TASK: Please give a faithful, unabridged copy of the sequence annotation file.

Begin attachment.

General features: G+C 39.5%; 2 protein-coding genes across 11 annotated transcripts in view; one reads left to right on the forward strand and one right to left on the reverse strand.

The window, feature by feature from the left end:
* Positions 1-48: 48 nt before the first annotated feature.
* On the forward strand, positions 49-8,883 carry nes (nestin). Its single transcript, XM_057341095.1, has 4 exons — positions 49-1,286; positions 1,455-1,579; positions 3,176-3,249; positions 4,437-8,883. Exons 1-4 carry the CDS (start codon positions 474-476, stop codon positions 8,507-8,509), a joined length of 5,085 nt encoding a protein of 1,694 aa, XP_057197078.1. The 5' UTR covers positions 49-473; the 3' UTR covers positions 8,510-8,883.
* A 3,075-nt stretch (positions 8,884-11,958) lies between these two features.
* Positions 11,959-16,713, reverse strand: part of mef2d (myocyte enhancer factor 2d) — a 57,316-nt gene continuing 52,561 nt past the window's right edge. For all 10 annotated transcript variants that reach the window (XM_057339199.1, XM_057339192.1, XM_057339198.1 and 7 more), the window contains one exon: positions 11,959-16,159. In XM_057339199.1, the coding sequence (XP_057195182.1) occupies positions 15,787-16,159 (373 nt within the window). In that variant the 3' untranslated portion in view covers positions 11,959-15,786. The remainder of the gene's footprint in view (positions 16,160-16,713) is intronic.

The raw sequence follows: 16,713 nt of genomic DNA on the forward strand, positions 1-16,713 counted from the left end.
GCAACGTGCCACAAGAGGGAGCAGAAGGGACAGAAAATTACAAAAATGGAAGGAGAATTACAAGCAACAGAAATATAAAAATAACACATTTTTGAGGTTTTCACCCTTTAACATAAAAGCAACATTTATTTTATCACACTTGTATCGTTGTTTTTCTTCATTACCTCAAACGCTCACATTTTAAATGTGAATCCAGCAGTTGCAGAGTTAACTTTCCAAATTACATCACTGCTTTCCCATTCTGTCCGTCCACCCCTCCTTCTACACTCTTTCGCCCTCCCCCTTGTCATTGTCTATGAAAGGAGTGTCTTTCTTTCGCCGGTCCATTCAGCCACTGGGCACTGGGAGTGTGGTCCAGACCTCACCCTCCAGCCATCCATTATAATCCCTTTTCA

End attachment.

General features: G+C 39.5%; 2 protein-coding genes across 11 annotated transcripts in view; one reads left to right on the forward strand and one right to left on the reverse strand.

The window, feature by feature from the left end:
* Positions 1-48: 48 nt before the first annotated feature.
* On the forward strand, positions 49-8,883 carry nes (nestin). Its single transcript, XM_057341095.1, has 4 exons — positions 49-1,286; positions 1,455-1,579; positions 3,176-3,249; positions 4,437-8,883. Exons 1-4 carry the CDS (start codon positions 474-476, stop codon positions 8,507-8,509), a joined length of 5,085 nt encoding a protein of 1,694 aa, XP_057197078.1. The 5' UTR covers positions 49-473; the 3' UTR covers positions 8,510-8,883.
* A 3,075-nt stretch (positions 8,884-11,958) lies between these two features.
* Positions 11,959-16,713, reverse strand: part of mef2d (myocyte enhancer factor 2d) — a 57,316-nt gene continuing 52,561 nt past the window's right edge. For all 10 annotated transcript variants that reach the window (XM_057339199.1, XM_057339192.1, XM_057339198.1 and 7 more), the window contains one exon: positions 11,959-16,159. In XM_057339199.1, the coding sequence (XP_057195182.1) occupies positions 15,787-16,159 (373 nt within the window). In that variant the 3' untranslated portion in view covers positions 11,959-15,786. The remainder of the gene's footprint in view (positions 16,160-16,713) is intronic.

The raw sequence follows: 16,713 nt of genomic DNA on the forward strand, positions 1-16,713 counted from the left end.
GCAACGTGCCACAAGAGGGAGCAGAAGGGACAGAAAATTACAAAAATGGAAGGAGAATTACAAGCAACAGAAATATAAAAATAACACATTTTTGAGGTTTTCACCCTTTAACATAAAAGCAACATTTATTTTATCACACTTGTATCGTTGTTTTTCTTCATTACCTCAAACGCTCACATTTTAAATGTGAATCCAGCAGTTGCAGAGTTAACTTTCCAAATTACATCACTGCTTTCCCATTCTGTCCGTCCACCCCTCCTTCTACACTCTTTCGCCCTCCCCCTTGTCATTGTCTATGAAAGGAGTGTCTTTCTTTCGCCGGTCCATTCAGCCACTGGGCACTGGGAGTGTGGTCCAGACCTCACCCTCCAGCCATCCATTATAATCCCTTTTCA